Amazon has been dominating the "cloud" space for many years, and I've never understood why Google didn't want to even compete with them, even though they are one of the biggest hardware makers in the world, when it comes to servers, because they make their own, and they have over 1 million of them. But it seems that Google is finally ready to make that step:
"Google is hard at work on a cloud computing offering that will compete directly with the popular Amazon EC2 cloud, according to a source familiar with Google's plans. Not to be outdone, other sources have confirmed Microsoft is also building an Infrastructure as a Service platform, and that the Redmond cloud will be ready – or at least announced – before Google's. According to my sources, Google should roll out its service for renting virtual server instances by the end of the year, while Microsoft is slating its big announcement for a June 7 event in San Francisco.Advertisement
Although Google declined to comment on whether the offering is indeed on the way, an IaaS cloud would make a lot of sense for the company. It already has a popular platform-as-a-service offering in App Engine that is essentially a cloud-based application runtime, but renting virtual servers in an IaaS model is still where the money is in cloud-based computing. Google also has an API-accessible storage offering – the aptly named Google Cloud Storage – that would make for a nice complement to an IaaS cloud, like Amazon's ridiculously popular S3 storage service is for EC2."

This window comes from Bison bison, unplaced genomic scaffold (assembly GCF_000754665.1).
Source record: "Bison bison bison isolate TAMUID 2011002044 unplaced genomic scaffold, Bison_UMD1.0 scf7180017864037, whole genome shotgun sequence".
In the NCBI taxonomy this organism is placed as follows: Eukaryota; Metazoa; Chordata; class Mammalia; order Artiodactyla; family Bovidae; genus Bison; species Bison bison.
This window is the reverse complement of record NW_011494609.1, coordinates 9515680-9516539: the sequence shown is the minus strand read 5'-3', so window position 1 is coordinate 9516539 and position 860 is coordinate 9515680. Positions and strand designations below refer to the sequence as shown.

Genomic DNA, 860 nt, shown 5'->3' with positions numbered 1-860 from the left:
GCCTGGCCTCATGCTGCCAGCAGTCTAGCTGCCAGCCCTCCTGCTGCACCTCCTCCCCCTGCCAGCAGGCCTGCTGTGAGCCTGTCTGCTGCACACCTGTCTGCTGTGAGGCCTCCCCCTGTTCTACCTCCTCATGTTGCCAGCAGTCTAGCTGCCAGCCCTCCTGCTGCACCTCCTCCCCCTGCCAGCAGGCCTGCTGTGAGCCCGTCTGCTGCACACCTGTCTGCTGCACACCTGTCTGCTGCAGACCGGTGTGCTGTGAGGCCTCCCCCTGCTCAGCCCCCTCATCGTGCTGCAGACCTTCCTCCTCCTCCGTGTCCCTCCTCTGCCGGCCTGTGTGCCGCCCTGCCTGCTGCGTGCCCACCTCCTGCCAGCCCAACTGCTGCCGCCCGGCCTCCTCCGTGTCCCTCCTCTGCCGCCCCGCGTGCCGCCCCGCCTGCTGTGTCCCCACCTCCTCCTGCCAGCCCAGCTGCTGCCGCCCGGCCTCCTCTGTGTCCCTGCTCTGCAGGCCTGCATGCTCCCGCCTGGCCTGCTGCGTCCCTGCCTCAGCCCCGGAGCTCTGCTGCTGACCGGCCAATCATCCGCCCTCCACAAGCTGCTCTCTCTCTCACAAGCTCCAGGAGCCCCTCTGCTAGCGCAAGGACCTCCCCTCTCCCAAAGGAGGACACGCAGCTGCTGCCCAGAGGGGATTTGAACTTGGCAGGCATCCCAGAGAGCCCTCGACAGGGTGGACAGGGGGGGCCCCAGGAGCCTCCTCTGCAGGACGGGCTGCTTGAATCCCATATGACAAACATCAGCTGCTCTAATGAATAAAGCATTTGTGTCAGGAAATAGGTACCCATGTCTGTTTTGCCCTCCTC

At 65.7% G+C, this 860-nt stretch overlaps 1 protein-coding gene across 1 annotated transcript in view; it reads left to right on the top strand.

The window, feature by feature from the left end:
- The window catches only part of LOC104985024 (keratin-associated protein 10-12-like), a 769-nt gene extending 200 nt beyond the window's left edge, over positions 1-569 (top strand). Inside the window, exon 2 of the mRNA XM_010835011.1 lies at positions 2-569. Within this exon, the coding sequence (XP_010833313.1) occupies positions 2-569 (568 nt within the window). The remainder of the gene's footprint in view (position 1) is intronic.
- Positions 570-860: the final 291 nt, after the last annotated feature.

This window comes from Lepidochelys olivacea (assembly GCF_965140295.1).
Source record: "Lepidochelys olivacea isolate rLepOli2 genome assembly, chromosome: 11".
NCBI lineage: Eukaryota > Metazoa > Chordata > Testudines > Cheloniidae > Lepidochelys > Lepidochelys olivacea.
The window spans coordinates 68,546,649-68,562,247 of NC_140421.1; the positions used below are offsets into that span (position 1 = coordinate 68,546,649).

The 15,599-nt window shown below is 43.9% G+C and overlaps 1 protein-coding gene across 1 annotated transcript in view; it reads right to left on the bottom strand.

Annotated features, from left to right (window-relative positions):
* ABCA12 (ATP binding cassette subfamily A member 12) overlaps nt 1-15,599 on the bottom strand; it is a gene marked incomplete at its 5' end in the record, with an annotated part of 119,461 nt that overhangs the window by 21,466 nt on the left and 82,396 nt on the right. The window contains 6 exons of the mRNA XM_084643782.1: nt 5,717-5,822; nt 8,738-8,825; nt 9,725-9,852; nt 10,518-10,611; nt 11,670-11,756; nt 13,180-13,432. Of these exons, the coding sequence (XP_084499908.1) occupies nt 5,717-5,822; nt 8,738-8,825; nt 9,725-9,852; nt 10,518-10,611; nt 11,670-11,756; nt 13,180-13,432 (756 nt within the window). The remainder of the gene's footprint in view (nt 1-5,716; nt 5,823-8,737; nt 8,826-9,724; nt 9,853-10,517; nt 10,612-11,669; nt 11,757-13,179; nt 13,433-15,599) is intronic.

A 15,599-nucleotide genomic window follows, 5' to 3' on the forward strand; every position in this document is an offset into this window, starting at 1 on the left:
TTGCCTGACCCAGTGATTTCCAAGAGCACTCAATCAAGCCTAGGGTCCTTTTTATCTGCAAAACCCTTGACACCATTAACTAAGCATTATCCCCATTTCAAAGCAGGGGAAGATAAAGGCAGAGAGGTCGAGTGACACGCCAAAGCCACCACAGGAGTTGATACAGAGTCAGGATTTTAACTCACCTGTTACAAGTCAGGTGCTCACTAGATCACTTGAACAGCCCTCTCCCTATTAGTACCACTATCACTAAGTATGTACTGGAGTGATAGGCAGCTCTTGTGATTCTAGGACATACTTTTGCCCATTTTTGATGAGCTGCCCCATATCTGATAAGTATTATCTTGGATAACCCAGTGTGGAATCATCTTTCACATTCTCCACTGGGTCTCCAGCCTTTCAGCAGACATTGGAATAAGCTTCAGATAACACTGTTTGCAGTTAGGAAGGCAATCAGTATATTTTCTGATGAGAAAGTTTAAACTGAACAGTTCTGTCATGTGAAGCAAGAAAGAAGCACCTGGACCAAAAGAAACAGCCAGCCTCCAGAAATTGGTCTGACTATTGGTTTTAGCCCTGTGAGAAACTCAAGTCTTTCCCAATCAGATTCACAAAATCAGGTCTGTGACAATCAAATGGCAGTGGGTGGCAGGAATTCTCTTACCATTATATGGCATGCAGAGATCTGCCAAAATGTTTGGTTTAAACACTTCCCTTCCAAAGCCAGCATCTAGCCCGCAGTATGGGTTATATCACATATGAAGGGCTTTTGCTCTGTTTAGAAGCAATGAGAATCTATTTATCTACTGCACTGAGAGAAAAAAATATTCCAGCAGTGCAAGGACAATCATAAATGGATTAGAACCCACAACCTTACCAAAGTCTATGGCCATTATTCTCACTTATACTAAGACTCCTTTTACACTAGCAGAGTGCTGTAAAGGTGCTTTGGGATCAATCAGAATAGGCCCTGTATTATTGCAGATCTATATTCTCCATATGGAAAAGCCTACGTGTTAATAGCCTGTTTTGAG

Can Google really unseat Amazon from their position? That's unlikely unless they somehow change the game. You can never really change and entrenched competitor just by offering a slightly better solution or a cheaper one (unless it's much cheaper). But Google is more likely to go after Microsoft than Amazon, in the enterprise market, because there's still a lot of room for growth there, and a lot of money to be made.
Lately, Google has been making some strong inroads in the enterprise space with their Google Apps service, and I figure they will want to offer a more complete solution to enterprises, because in enterprise they would rather go with someone who does everything for them, even if it's a mediocre service overall, than to have to go with multiple service supplier, and create incompatibilities. Google is rumored to launch this service at I/O next week, so we'll see what it's all about then.